“Whiter
than the crust
left by the tide,
we are stung by the hurled sand
and the broken shells.
We no longer sleep
in the wind—
we awoke and fled
through the city gate.”

(From The Wind Sleepers and by H.D.)

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I’m a gadabout slouching upon a park bench, and wearing a moth-eaten, louche brown wool suit. Three of my waistcoat’s seven, silver starburst buttons are hanging by threads and my oxfords are scuffed at the heels. My hair is disheveled, and my black felt fedora is tipped back. There is a crew of hopeful grey speckled pigeons at my feet, pecking at scattered breadcrumbs, while I smile a goofy grin. It must be love.
Cupid, draw back your bow
And let your arrow go
Straight to my lover’s heart for me, for me
Cupid please hear my cry
And let your arrow fly
Straight to my lover’s heart for me”

(By S. Cooke)

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I am lounging upon my récamier and playing a snail-paced game of solitaire. Snail-paced because every time I get ahead, Francy swats at my neatly organized stack of winning cards with her paw until they have spilled onto the rug in a deluge of royalty and peons. I have the “Black Lady” in my left hand, and the “The False King” in my right. If Francy can restrain herself, I might win yet. In a surprise move, Francy leans in over my shoulder and attempts to bite the four-holed antique gold button off my grey wool sweater. Playing cards with a one-eyed cat is always a gamble.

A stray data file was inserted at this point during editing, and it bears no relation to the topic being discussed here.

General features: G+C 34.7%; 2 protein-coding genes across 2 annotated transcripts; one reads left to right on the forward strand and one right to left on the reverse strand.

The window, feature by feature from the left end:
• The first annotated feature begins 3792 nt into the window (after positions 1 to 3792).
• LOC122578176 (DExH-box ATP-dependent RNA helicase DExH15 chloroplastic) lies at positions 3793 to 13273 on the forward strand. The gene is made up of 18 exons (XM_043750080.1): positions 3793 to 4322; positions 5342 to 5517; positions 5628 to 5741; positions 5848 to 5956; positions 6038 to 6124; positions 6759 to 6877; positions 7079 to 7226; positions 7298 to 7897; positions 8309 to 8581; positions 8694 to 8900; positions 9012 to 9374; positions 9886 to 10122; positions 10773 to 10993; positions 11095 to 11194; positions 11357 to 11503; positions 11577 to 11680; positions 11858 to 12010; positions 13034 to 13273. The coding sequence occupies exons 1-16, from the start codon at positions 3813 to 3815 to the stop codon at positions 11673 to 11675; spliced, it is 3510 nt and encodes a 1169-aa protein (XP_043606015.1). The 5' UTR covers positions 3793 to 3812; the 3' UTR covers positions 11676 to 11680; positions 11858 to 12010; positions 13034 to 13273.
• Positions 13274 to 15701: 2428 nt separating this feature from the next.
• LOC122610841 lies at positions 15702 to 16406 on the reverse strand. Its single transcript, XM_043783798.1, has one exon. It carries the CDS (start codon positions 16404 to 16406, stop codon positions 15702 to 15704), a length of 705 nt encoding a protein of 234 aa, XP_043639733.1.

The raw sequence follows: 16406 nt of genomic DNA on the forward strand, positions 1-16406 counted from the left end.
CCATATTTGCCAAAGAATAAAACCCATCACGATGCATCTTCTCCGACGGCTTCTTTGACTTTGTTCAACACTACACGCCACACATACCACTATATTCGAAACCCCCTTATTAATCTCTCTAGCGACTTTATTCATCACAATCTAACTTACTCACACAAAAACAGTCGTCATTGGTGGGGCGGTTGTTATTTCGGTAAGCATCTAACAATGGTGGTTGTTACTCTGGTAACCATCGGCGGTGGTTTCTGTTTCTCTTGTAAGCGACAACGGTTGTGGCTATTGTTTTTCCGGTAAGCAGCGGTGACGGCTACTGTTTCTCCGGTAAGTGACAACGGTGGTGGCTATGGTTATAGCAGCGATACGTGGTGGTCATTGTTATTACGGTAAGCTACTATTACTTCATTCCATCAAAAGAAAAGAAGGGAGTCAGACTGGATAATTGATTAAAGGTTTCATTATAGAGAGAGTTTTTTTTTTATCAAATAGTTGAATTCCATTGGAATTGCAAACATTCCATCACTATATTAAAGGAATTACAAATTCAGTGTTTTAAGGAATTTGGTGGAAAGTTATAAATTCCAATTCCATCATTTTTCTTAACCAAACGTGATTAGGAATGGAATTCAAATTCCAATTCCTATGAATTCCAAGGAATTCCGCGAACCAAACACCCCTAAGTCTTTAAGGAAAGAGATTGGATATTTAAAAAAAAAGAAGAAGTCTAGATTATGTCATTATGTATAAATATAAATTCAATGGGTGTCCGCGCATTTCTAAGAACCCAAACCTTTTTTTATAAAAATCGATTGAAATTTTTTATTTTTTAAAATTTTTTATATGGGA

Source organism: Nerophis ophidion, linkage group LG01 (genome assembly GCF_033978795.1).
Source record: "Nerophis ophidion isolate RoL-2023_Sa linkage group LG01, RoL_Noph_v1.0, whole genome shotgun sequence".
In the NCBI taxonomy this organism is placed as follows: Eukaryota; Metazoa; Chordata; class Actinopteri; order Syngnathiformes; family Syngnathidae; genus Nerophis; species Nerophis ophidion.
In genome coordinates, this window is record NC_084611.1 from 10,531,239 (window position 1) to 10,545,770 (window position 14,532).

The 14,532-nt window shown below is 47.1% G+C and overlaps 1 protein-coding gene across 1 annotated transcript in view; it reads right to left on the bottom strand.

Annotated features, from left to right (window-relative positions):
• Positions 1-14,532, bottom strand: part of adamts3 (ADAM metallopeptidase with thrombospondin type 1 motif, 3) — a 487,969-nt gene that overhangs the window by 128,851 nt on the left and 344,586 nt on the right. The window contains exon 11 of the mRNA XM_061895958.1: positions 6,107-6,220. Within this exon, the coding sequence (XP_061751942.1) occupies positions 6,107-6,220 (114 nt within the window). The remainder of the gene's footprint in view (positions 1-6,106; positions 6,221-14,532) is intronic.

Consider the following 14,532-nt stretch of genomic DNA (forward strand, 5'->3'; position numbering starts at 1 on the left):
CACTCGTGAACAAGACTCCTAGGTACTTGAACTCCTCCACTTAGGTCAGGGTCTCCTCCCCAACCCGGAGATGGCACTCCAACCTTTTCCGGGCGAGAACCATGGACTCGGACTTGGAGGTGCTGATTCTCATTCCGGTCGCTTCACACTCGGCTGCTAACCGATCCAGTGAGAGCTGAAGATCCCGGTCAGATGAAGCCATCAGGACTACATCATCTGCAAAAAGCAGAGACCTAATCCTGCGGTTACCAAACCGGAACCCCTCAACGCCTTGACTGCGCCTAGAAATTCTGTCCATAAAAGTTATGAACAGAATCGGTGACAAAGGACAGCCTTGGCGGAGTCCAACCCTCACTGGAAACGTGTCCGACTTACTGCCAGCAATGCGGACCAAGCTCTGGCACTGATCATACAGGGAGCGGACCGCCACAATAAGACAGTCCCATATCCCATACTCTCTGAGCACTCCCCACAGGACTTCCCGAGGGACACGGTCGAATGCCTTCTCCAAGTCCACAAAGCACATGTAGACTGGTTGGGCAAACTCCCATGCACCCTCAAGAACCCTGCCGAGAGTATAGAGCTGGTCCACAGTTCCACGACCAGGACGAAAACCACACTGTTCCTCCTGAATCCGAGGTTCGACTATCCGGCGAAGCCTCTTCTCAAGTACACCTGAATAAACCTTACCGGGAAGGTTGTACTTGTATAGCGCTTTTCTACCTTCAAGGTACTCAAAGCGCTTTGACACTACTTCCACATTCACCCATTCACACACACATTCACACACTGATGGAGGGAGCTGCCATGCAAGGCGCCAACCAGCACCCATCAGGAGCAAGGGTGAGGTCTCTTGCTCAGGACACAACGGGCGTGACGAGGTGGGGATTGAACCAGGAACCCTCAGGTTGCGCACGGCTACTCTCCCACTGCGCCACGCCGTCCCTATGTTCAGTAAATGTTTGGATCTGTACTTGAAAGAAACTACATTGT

“They call you Lady Luck.
But there is room for doubt
At times you have a very unladylike way of running out
You’re this a date with me
The pickings have been lush
And yet before this evening is over you might give me the brush
You might forget your manners
You might refuse to stay and so the best that I can do is pray.”

(By F. Loesser)

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I’m deluged in a flurry of preparation for the Upcoming Year. I want to make firm resolutions, yet I’m drawn to my soft bed and slumbering cats like a heat-struck moth to a wavering, deadly candle flame. To counteract my lack of rectitude, I am stomping up and down the hall carrying towering boxes of unwanted clothing and knick-knacks to give away as I clean my home. Each lap down the long hallway is punctuated with a heart-felt intention for 2011; I will finish writing my memoir; I will travel Sognefjord, I will successfully tailor a Federal officer’s single-breasted frock coat with classic gunmetal buttons, and I will expand my repertoire of baked sweets. In the meantime, I take a break in my rust velvet upholstered Eastlake recliner to eat a slice of Crispy Mushroom, Potato and Blue Cheese Galette and drink a tall glass of sparkling mineral water.
Climb every mountain,
Search high and low,
Follow every highway,
Every path you know.”

(By Rodgers and Hammerstein)